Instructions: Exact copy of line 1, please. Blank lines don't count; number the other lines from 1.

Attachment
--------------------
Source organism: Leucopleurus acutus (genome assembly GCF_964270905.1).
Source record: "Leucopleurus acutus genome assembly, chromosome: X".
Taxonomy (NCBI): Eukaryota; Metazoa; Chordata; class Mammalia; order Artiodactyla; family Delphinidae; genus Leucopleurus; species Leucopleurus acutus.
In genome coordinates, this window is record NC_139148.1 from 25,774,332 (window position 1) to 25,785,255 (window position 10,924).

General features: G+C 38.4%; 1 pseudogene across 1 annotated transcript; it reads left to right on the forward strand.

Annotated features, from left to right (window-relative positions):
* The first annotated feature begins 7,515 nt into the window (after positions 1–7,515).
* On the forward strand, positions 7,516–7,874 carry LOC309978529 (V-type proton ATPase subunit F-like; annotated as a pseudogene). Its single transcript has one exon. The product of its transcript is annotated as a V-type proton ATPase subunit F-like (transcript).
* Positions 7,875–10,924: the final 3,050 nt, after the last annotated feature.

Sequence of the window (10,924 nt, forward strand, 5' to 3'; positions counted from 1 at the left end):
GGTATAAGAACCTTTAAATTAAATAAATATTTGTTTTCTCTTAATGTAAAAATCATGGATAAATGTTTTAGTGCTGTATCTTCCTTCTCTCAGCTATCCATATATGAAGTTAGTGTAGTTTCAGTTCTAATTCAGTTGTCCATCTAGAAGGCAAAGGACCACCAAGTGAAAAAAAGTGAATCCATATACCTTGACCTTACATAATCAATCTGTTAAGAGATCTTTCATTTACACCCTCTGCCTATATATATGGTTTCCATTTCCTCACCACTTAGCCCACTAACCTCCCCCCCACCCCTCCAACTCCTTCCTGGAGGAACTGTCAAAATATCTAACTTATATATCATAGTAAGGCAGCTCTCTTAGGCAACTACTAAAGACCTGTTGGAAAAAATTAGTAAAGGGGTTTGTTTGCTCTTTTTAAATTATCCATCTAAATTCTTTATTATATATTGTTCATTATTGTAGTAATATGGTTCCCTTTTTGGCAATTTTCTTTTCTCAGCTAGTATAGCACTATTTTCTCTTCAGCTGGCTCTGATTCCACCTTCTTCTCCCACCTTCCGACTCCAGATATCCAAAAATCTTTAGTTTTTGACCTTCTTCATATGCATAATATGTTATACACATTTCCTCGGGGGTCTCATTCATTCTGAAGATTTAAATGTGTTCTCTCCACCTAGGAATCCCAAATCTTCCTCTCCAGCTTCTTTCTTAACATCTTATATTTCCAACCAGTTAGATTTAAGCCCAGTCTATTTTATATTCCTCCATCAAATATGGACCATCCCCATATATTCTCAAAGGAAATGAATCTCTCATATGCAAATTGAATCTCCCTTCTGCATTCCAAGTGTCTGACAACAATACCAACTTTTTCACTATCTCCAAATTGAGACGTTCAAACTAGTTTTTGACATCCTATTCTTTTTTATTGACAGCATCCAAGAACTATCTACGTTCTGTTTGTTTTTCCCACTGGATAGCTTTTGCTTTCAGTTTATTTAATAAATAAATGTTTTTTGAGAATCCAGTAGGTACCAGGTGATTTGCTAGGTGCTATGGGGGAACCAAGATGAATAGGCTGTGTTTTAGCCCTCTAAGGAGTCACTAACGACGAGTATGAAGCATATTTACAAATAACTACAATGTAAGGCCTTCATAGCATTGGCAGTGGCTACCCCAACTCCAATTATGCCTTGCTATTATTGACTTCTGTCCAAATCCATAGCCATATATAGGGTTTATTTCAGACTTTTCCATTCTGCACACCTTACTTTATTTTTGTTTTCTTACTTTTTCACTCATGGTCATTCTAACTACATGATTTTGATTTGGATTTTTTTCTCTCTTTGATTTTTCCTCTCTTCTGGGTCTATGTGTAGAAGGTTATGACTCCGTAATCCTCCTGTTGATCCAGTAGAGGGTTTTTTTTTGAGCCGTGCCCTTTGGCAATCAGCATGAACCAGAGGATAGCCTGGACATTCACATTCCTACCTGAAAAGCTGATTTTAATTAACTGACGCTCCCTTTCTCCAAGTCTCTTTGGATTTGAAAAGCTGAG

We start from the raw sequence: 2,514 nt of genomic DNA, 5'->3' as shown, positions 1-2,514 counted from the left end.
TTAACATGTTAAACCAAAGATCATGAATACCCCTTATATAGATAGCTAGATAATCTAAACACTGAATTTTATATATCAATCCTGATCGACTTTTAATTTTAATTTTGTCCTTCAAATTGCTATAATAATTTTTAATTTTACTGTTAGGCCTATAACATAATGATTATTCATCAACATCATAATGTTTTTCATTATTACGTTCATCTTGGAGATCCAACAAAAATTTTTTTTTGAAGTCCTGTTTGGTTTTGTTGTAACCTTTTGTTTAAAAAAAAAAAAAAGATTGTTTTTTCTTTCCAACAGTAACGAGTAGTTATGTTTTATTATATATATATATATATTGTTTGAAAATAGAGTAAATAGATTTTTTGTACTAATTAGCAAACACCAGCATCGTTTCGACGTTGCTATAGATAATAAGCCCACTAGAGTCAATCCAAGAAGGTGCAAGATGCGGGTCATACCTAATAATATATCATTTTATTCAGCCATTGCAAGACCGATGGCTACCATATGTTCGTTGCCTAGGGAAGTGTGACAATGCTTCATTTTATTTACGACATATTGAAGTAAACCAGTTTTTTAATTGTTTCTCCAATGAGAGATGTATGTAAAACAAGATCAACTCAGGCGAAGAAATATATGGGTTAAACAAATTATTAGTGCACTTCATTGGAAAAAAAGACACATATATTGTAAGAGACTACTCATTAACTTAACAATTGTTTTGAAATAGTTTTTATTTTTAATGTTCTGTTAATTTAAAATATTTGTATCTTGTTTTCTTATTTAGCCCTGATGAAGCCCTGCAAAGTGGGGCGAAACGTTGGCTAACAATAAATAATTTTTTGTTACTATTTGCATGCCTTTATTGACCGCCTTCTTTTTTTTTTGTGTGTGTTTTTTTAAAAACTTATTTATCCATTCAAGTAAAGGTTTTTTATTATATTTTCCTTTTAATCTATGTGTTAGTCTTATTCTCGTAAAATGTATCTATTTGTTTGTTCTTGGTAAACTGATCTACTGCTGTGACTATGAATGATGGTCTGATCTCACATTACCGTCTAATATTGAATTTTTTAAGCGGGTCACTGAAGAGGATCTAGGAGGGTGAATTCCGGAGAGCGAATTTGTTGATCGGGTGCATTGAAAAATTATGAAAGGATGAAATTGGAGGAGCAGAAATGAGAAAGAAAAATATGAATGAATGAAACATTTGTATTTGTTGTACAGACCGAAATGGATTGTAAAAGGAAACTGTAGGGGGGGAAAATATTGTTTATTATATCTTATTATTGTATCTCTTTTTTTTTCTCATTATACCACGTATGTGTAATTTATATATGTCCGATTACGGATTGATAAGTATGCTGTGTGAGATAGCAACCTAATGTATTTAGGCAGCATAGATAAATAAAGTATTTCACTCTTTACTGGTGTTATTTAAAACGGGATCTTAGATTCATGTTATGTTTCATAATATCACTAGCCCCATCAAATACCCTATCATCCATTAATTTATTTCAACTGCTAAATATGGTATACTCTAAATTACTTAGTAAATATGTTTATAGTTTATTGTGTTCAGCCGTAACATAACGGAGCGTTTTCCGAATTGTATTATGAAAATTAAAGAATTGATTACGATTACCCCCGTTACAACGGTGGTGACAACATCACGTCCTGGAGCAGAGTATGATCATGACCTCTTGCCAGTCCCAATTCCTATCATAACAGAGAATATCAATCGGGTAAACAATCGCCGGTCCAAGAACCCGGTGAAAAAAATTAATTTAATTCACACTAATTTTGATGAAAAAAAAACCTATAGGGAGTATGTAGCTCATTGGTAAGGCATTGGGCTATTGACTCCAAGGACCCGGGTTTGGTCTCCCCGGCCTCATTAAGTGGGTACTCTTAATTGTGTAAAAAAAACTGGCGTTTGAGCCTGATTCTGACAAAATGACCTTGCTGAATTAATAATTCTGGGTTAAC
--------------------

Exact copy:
Source organism: Leucopleurus acutus (genome assembly GCF_964270905.1).